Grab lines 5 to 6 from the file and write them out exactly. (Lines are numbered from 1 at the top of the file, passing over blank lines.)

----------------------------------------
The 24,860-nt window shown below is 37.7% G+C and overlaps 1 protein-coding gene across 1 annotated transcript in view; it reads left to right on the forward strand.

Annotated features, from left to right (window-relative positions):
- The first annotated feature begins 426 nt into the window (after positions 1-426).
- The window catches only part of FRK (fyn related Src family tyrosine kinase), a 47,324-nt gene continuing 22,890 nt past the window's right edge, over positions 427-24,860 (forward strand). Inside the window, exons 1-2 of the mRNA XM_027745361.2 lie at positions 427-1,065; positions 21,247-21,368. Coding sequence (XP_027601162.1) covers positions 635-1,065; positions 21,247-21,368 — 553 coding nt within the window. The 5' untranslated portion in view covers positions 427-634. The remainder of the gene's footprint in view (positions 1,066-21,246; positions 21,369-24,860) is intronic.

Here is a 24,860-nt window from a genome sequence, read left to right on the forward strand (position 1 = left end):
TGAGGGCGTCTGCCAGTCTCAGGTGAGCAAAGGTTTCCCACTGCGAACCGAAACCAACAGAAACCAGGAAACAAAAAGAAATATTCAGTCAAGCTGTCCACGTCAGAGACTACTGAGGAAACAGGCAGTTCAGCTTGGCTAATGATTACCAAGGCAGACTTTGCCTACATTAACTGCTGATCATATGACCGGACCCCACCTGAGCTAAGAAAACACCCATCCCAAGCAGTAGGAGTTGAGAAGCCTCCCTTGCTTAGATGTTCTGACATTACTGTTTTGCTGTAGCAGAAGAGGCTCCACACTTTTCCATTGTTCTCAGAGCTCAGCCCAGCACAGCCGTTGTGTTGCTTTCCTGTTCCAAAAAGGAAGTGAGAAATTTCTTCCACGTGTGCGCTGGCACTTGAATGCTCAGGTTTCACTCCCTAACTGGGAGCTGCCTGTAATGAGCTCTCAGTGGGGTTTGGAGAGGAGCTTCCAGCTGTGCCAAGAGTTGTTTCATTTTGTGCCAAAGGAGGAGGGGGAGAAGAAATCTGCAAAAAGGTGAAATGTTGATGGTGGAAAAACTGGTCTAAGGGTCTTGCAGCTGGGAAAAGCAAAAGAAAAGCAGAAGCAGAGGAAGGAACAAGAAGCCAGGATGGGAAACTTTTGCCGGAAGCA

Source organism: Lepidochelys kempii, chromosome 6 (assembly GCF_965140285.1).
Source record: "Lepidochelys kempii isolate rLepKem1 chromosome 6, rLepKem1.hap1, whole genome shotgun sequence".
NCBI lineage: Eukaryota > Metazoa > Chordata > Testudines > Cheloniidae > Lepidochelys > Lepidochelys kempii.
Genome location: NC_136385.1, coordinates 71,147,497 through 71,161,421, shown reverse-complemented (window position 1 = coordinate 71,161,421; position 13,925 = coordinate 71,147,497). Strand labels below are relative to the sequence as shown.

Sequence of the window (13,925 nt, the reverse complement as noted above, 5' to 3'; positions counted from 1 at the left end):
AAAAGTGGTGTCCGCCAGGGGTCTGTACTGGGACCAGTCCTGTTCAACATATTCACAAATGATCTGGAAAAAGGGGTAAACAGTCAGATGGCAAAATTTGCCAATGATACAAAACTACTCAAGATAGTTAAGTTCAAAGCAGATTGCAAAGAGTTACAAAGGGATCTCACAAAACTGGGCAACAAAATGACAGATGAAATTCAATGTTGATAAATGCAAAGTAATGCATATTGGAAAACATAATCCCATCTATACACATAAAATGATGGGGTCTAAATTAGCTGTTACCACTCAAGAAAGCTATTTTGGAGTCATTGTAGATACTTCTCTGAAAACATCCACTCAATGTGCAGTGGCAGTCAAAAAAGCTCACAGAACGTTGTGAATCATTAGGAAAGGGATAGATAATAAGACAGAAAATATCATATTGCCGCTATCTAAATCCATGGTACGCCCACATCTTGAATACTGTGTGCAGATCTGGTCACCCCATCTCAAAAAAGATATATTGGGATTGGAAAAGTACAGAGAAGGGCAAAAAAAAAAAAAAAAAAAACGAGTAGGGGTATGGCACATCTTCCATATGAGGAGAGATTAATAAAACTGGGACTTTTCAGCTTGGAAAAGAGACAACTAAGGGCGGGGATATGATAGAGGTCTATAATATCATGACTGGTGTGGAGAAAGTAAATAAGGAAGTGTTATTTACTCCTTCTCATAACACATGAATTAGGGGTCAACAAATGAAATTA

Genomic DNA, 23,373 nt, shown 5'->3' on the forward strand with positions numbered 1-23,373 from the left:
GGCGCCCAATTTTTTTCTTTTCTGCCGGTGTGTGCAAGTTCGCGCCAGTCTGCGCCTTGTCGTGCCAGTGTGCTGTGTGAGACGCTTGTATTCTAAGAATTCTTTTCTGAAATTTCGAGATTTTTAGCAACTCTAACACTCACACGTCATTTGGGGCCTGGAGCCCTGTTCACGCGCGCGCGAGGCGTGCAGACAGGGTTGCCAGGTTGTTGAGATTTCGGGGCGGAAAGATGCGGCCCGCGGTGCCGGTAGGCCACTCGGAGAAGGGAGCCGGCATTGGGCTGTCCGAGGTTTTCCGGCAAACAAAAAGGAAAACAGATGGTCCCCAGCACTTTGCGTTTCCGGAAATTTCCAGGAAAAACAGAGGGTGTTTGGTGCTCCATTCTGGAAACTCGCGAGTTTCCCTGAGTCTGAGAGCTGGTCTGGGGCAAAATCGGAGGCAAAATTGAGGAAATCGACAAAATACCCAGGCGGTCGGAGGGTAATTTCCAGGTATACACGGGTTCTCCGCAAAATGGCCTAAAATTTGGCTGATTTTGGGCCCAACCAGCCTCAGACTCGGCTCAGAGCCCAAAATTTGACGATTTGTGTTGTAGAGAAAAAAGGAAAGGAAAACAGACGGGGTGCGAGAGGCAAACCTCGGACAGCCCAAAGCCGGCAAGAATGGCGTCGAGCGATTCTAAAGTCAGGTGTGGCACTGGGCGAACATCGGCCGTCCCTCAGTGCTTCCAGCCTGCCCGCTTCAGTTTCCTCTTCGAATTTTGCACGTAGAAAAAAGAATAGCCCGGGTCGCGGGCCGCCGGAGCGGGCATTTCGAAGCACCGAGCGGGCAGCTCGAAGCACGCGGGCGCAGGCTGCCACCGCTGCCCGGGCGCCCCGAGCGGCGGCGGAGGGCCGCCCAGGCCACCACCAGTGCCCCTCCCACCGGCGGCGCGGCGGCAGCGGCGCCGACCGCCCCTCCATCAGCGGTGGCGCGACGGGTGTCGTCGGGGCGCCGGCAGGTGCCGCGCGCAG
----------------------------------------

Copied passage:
Here is a 24,860-nt window from a genome sequence, read left to right on the forward strand (position 1 = left end):
TGAGGGCGTCTGCCAGTCTCAGGTGAGCAAAGGTTTCCCACTGCGAACCGAAACCAACAGAAACCAGGAAACAAAAAGAAATATTCAGTCAAGCTGTCCACGTCAGAGACTACTGAGGAAACAGGCAGTTCAGCTTGGCTAATGATTACCAAGGCAGACTTTGCCTACATTAACTGCTGATCATATGACCGGACCCCACCTGAGCTAAGAAAACACCCATCCCAAGCAGTAGGAGTTGAGAAGCCTCCCTTGCTTAGATGTTCTGACATTACTGTTTTGCTGTAGCAGAAGAGGCTCCACACTTTTCCATTGTTCTCAGAGCTCAGCCCAGCACAGCCGTTGTGTTGCTTTCCTGTTCCAAAAAGGAAGTGAGAAATTTCTTCCACGTGTGCGCTGGCACTTGAATGCTCAGGTTTCACTCCCTAACTGGGAGCTGCCTGTAATGAGCTCTCAGTGGGGTTTGGAGAGGAGCTTCCAGCTGTGCCAAGAGTTGTTTCATTTTGTGCCAAAGGAGGAGGGGGAGAAGAAATCTGCAAAAAGGTGAAATGTTGATGGTGGAAAAACTGGTCTAAGGGTCTTGCAGCTGGGAAAAGCAAAAGAAAAGCAGAAGCAGAGGAAGGAACAAGAAGCCAGGATGGGAAACTTTTGCCGGAAGCA